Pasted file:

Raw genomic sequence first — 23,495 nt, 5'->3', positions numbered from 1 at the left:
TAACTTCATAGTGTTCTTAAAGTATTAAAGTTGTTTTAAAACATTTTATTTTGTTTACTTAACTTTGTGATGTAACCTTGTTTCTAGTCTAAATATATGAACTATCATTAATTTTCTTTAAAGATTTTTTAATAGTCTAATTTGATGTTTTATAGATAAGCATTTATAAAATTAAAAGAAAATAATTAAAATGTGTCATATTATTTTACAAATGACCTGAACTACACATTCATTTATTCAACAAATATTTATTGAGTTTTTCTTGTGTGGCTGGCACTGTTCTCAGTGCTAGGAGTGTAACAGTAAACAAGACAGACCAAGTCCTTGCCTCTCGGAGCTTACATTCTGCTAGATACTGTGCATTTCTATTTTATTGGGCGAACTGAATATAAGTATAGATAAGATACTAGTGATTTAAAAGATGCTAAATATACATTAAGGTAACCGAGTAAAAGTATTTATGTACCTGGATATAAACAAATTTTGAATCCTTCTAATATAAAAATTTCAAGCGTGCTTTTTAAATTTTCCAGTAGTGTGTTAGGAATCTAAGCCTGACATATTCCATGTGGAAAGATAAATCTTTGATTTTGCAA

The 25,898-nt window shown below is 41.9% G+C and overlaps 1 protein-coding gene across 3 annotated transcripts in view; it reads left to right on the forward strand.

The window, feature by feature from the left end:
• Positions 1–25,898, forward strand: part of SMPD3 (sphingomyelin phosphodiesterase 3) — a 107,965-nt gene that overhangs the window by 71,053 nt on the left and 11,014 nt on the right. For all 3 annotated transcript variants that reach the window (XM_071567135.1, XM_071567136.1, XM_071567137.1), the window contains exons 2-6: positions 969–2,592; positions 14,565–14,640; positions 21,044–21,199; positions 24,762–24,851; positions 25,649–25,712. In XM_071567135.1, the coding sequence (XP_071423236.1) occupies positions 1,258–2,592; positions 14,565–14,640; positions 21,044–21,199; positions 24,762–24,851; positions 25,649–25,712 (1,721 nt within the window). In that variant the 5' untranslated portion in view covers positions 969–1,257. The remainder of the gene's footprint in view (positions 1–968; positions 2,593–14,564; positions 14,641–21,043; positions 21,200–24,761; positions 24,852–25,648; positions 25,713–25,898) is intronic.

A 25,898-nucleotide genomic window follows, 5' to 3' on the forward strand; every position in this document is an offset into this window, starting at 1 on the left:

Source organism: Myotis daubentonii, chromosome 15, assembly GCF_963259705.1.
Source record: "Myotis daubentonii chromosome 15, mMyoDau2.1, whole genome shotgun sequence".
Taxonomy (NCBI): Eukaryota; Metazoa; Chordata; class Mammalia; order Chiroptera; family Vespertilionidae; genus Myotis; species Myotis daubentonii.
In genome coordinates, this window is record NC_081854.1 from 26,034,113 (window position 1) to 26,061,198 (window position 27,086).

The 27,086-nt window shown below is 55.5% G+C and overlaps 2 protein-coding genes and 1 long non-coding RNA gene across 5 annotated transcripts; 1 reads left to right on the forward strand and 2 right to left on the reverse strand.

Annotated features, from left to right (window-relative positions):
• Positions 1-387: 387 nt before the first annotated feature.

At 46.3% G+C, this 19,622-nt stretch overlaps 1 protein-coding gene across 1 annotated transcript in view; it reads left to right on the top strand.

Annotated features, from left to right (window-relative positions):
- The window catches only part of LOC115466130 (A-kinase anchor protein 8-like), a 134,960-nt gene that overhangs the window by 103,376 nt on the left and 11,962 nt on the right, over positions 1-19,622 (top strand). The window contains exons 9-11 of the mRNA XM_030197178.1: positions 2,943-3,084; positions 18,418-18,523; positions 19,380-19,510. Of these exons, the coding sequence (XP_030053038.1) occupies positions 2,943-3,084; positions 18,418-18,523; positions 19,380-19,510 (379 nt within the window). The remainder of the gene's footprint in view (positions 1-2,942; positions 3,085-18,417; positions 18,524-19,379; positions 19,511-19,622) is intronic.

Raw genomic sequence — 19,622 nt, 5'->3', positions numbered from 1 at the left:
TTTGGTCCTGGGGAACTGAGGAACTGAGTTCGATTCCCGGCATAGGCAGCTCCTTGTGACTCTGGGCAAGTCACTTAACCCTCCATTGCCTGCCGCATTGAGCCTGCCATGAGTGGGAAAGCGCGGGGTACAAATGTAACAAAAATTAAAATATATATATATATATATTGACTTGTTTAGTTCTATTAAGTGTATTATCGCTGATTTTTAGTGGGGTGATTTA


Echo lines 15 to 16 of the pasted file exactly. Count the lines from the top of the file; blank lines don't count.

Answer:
Annotated features, from left to right (window-relative positions):
- The window catches only part of LOC115466130 (A-kinase anchor protein 8-like), a 134,960-nt gene that overhangs the window by 103,376 nt on the left and 11,962 nt on the right, over positions 1-19,622 (top strand). The window contains exons 9-11 of the mRNA XM_030197178.1: positions 2,943-3,084; positions 18,418-18,523; positions 19,380-19,510. Of these exons, the coding sequence (XP_030053038.1) occupies positions 2,943-3,084; positions 18,418-18,523; positions 19,380-19,510 (379 nt within the window). The remainder of the gene's footprint in view (positions 1-2,942; positions 3,085-18,417; positions 18,524-19,379; positions 19,511-19,622) is intronic.